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American Ronnie Baker stunned world silver medalist Christian Coleman to win the Prefontaine Classic 100m in a wind-aided 9.78 seconds on Saturday, while world champion Tori Bowie suffered a leg injury in the women’s 100m.

Coleman, in his first individual race of the outdoor season, was passed by Baker midway through and finished second in 9.84 in Eugene, Ore. Coleman was last year’s breakout sprinter, taking silver between Justin Gatlin and Usain Bolt in the last individual race of Bolt’s career and posting the fastest wind-legal time of the year (9.82).

Coleman said after Saturday’s race he was recovering from “tweaking something in my leg.” He withdrew from his scheduled season opener two weeks ago and, earlier this week, was scratched from running the 200m in addition to the 100m at Pre.

Baker also won the Pre 100m last year but was eliminated in the semifinals at the 2017 USATF Outdoor Championships, failing to make the world championships team. Baker also exited in the semifinals of the 2016 Olympic Trials.

Born in Louisville, Baker’s family moved to Alaska when he was 5. He ran cross-country in elementary school in Anchorage, avoiding the moose, before coming back to Kentucky in middle school. He was recruited to TCU in the 400m but went down to the 100m and 200m as a sophomore when the team was loaded with one-lap talent.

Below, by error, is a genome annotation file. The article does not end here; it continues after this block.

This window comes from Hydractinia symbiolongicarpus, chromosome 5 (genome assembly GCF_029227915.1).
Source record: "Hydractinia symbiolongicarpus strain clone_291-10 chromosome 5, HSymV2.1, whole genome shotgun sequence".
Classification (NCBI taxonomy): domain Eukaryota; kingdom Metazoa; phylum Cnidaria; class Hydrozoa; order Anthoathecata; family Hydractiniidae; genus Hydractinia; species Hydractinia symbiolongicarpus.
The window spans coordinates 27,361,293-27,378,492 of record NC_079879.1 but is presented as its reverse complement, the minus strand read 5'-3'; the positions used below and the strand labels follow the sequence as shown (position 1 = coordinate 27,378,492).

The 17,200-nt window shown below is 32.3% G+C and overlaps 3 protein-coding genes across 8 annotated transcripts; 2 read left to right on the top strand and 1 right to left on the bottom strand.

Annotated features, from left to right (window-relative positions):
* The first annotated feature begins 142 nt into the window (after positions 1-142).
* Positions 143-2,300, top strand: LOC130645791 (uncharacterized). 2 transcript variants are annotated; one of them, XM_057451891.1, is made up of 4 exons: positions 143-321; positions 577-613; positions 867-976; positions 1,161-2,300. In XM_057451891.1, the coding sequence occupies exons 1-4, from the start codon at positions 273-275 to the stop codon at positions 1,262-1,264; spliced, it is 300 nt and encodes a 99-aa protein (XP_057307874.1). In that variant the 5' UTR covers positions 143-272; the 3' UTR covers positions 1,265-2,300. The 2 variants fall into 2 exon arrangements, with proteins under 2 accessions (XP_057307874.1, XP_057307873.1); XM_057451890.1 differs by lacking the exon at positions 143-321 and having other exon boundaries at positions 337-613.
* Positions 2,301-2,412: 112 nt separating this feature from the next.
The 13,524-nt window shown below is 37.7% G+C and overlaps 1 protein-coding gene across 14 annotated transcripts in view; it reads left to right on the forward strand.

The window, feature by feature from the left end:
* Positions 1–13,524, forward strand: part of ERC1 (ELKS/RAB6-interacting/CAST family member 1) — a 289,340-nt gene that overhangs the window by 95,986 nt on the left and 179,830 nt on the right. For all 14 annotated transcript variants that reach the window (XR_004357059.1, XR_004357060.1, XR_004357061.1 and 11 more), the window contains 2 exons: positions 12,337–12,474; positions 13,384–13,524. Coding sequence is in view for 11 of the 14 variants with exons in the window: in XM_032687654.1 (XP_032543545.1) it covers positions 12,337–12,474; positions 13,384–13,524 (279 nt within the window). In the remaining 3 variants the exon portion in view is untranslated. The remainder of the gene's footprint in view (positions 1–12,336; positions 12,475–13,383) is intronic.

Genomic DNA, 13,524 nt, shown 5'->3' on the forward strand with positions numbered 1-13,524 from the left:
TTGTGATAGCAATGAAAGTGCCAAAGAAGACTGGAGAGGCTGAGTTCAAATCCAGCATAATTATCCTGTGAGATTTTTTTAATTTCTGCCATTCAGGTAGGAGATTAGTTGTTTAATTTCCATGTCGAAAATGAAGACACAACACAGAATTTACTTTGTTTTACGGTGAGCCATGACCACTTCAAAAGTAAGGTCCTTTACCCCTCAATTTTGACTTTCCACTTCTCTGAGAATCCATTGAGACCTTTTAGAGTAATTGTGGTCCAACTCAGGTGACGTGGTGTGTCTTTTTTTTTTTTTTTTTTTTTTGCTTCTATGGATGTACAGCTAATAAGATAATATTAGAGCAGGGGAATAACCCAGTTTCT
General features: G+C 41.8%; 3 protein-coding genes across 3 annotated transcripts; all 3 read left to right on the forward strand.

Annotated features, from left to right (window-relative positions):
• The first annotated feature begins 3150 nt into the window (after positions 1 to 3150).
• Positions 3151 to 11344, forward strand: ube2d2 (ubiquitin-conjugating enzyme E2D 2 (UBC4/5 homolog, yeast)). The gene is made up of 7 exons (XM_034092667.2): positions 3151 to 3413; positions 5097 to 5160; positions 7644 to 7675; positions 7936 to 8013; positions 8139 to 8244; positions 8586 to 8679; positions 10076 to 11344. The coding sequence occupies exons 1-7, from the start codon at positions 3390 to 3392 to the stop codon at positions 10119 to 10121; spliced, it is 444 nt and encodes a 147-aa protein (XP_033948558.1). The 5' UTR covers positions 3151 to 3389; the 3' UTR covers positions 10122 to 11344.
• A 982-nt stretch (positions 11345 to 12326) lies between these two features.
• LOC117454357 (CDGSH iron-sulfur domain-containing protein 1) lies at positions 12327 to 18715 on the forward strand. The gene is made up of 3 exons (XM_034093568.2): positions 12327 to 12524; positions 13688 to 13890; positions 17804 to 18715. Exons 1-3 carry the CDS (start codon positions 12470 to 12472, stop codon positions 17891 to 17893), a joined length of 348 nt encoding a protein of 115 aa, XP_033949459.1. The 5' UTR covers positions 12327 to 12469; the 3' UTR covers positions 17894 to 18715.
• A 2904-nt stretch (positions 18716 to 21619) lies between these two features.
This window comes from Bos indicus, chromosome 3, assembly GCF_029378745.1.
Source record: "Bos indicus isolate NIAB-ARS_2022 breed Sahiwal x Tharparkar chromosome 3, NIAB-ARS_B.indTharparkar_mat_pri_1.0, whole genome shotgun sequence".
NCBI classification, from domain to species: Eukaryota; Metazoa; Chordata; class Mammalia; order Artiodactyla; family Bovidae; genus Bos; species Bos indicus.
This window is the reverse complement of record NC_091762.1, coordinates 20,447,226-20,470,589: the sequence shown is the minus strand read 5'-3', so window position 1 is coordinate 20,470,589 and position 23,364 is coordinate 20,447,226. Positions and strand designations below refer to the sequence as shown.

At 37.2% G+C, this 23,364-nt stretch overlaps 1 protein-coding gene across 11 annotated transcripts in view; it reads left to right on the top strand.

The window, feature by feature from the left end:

Gatlin was scheduled to race the Pre 100m but withdrew earlier this week with a reported right hamstring injury. Baker, Coleman and Gatlin could race each other at nationals in Des Moines next month.

With no Olympics or world outdoor championships this year, the Pre Classic is one of the premier meets, if not the greatest collection of talent. It’s also the last Pre before Hayward Field is demolished and rebuilt for 2020.

Bowie, who earned a medal of every color in Rio, was helped off the track by two officials after pulling up in the final meters of the women’s 100m. She said an upper leg muscle “grabbed pretty bad,” according to Lewis Johnson on NBC.

Ivorians Marie-Josee Ta Lou and Murielle Ahoure went one-two in 10.88 and 10.90, while Olympic champ Elaine Thompson was third in 10.98. Thompson, shockingly fifth at last year’s worlds, has now been beaten in both Diamond League 100m races this season.

PRE CLASSIC: Full Results

In other events, South African Caster Semenya extended her 800m winning streak to 23 meets dating to September 2015 by winning in her typical easy fashion in 1:55.92. Semenya, who led for the last 300 meters, clocked the fastest time ever on U.S. soil. She’s expected to be impacted by an IAAF rule limiting testosterone levels for female middle-distance runners scheduled to go into effect after this season.